If you've ever read this column and asked yourself, "why is this guy writing about electronic stuff I'm not interested in?," well, you wouldn't be alone.
I wonder the same thing sometimes.
So here's why. In this age of the Internet, where a small business with a cool niche can capture literally anyone's attention online at any moment, I like to look at the world around us as one that is chock-full of choices.
Analogies are in order. I used to drink Rolling Rock by the 30-pack with my friends back in the day. Now, I still have an occasional craving for cheap Mexican beer, but in general I've moved on. This past year was an IPA kick, and my lack of man-boobs or a beer gut belies the sheer volume of dank drafts that have passed these lips in the preceding 12 months.
And I couldn't be happier. We have serious riches of craftiness all around us. And dagnabbit, why not check it all out? That's a choice that lands you a potentially richer experience than can be had with the more corporate of brands.
The Colorado Daily calls on tech trends/video game columnist Sam Nixon to sift the good from the bad. Why? Well, because he's got good taste, and because gamers care about quality!
Why listen to the spiel of a sommelier when visiting a restaurant? Better is better. Tailored to your tastes is better than one-size-fits-all.
So it's not too unusual in this age of high-quality portable music experiences to take a look at all the options out there, and winnow out the best among the rest. Why I'm writing this column gets to the heart of music enjoyment as well — anything "better" in the realm of audio devices should only serve to make the music hit you and your emotions even harder.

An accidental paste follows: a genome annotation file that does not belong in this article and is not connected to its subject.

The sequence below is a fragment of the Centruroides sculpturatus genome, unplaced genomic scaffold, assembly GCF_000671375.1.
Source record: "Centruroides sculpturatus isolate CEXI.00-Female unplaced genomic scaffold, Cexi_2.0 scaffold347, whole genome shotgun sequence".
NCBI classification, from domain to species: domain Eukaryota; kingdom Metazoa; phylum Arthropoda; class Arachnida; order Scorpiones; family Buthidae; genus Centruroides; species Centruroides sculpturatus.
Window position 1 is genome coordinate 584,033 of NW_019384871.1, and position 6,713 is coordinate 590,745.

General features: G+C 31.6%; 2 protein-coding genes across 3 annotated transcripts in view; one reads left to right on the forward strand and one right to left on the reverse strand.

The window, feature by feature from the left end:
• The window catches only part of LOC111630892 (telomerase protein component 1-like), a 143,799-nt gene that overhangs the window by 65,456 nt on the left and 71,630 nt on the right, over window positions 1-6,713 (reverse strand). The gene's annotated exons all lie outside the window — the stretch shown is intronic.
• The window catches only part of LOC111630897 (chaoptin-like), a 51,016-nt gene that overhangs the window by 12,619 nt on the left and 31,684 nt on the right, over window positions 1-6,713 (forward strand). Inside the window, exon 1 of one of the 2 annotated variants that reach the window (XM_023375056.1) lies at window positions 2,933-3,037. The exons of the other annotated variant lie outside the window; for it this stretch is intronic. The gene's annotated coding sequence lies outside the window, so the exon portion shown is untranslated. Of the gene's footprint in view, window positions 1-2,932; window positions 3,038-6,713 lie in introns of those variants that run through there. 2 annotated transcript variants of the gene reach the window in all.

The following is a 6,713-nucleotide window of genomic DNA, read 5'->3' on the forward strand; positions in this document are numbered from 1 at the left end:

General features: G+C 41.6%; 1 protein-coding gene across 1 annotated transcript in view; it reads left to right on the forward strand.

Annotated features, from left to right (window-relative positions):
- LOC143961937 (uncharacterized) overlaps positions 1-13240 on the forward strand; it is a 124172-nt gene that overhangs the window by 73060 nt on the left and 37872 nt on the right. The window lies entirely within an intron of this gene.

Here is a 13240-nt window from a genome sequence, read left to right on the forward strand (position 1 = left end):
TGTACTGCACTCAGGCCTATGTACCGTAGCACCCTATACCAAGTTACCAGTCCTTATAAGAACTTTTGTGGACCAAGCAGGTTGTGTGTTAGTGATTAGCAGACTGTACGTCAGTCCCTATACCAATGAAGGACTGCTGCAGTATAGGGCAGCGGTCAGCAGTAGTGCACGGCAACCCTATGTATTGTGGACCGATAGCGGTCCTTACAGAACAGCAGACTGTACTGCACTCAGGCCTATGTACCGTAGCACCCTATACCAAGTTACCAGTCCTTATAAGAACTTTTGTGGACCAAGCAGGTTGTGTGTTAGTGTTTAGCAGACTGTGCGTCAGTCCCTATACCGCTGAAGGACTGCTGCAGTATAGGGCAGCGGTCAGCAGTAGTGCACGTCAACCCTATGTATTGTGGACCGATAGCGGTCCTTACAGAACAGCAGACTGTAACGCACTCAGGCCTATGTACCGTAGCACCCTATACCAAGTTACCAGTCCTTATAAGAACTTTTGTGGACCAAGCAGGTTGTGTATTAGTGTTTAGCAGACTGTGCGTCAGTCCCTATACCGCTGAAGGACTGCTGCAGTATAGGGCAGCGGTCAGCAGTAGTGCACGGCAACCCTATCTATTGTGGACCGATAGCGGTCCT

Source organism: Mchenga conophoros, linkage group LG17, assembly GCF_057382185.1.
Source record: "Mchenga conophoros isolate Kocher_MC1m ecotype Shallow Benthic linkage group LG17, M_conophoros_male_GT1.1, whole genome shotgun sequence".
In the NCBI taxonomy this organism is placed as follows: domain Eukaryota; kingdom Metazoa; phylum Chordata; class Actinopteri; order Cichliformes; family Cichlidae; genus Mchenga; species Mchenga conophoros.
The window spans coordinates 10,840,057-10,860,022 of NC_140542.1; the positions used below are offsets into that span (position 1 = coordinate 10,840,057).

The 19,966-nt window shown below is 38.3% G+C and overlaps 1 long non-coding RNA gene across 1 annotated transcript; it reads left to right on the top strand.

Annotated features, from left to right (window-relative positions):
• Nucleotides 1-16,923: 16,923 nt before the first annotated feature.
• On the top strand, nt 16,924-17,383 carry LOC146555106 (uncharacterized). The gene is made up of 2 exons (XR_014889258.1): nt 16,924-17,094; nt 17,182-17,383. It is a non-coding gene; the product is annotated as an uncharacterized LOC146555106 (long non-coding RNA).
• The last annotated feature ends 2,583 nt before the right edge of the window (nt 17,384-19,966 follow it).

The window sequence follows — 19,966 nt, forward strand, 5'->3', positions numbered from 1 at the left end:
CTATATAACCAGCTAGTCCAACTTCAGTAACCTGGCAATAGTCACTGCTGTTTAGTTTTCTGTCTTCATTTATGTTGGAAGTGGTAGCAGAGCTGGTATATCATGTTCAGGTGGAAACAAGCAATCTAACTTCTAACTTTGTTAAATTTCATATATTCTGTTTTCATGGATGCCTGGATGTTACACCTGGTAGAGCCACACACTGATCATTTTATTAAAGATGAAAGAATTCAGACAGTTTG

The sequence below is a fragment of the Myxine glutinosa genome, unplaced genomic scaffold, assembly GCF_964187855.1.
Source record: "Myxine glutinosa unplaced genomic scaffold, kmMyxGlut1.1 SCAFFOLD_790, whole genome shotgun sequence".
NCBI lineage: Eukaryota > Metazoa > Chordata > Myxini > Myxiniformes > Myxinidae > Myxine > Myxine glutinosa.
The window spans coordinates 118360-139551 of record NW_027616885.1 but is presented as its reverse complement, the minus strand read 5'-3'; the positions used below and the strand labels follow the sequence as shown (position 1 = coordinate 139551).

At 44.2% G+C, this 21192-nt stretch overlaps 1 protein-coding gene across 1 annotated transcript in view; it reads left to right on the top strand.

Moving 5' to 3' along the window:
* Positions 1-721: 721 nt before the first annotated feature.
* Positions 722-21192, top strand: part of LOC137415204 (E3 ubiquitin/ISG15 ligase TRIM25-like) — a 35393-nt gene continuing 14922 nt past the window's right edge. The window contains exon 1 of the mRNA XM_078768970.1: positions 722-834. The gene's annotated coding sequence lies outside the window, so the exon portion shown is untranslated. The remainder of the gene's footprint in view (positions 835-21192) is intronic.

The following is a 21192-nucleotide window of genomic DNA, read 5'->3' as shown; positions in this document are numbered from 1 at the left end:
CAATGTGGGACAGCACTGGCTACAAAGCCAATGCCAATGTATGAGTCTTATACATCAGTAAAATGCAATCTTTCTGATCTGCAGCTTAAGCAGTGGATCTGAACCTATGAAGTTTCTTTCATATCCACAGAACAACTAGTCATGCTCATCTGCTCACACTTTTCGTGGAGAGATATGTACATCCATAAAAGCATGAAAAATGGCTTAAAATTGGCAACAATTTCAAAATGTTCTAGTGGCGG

If it doesn't, it's probably not worth your time or your dime.
Last week I talked a bit about headphone amplifiers. I can insert my own opinions about the quality of one over the other, but a good question remains: what makes a "better" amplifier actually better?
To my ears, each headphone amplifier I try emphasizes slightly different things when you turn the volume up.
Some bring up the bass and the top end. The DIY headphone amplifier I built, which is currently my favorite (and not because I built it) makes everything clearer and wider when I turn the knob.
Dialing that volume and hearing elements come out that should have been there to begin with is a satisfying experience for me. Yes I am a gear junkie, but way more than that and long before I became such, I've always been a huge fan of musicians doing their thing.
Get me closest to the experience the musicians had hearing their hot track played back over the mastering engineer's monitors, and you've won me over.
I've got another high-quality budget-priced amp for you to check out. It's the C5 headphone amp by Chinese company Cayin, available on Amazon. I just picked one up and it's love at first listen.
Read more Taylor: coloradodaily.com/columnists.